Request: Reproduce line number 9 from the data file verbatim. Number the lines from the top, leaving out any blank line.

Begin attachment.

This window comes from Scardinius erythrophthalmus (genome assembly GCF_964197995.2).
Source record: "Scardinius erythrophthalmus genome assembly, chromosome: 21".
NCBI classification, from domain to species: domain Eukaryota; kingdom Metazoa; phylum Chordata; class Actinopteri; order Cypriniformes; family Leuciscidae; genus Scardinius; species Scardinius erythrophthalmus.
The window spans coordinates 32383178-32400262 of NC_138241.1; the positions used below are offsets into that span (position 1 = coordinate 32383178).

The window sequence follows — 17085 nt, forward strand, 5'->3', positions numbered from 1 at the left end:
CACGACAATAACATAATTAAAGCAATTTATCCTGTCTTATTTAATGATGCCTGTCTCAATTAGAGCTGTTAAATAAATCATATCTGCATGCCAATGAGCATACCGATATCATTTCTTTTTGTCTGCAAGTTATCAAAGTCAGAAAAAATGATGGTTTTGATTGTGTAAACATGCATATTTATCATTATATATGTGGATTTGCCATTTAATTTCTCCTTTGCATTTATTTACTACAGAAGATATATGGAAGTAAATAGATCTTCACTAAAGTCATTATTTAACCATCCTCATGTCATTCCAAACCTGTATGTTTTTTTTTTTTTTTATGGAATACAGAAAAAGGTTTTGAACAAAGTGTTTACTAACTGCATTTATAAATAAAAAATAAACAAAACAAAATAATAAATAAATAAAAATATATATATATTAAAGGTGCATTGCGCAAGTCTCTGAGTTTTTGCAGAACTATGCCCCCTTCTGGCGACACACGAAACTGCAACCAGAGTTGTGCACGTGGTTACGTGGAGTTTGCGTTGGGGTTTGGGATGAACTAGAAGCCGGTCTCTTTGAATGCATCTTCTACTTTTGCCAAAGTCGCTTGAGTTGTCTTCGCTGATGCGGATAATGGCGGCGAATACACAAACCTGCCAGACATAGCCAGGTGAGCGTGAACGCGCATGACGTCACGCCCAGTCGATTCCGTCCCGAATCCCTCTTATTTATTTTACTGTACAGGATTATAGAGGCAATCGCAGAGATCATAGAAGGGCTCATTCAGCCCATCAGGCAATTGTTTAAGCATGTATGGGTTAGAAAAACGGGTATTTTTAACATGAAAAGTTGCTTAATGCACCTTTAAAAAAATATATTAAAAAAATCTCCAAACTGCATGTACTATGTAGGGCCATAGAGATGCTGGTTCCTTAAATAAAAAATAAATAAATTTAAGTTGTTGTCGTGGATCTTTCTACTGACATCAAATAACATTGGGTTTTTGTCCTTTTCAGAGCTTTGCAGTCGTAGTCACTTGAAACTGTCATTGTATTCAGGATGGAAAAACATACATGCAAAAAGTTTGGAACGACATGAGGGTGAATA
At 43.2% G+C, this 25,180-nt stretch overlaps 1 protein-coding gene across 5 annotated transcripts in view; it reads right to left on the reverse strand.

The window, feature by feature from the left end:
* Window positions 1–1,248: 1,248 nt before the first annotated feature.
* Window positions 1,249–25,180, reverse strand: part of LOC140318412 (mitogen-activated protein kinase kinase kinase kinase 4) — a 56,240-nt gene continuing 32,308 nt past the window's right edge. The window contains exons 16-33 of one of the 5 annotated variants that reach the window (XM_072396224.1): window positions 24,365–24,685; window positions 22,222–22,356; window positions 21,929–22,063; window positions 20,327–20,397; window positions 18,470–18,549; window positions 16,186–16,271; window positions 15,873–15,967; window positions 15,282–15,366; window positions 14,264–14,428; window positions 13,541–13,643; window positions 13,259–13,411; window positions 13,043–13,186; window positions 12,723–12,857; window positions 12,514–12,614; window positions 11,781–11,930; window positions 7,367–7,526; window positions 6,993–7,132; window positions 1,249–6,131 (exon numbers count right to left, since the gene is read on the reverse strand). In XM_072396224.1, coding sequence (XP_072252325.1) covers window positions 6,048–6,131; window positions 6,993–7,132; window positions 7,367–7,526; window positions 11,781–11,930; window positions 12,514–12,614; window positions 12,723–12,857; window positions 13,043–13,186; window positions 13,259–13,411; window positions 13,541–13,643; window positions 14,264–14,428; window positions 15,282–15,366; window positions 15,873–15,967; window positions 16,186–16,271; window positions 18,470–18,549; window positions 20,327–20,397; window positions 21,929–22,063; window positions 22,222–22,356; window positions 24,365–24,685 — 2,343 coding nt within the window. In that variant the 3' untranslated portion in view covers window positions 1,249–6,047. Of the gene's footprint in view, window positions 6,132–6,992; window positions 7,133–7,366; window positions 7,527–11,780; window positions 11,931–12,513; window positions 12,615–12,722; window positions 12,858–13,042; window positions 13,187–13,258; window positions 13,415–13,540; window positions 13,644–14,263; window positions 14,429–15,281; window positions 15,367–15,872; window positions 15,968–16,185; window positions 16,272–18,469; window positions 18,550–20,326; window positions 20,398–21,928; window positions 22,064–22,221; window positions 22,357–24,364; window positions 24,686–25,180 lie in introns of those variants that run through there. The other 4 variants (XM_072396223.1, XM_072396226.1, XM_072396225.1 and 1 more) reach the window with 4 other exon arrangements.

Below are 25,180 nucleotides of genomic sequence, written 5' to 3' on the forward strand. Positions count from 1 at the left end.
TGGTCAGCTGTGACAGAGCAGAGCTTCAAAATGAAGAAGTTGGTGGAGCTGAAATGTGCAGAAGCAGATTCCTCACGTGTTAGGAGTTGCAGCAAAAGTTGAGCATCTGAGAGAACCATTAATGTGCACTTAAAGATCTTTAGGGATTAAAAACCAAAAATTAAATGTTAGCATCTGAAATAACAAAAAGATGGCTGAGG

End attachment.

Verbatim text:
* Window positions 1–1,248: 1,248 nt before the first annotated feature.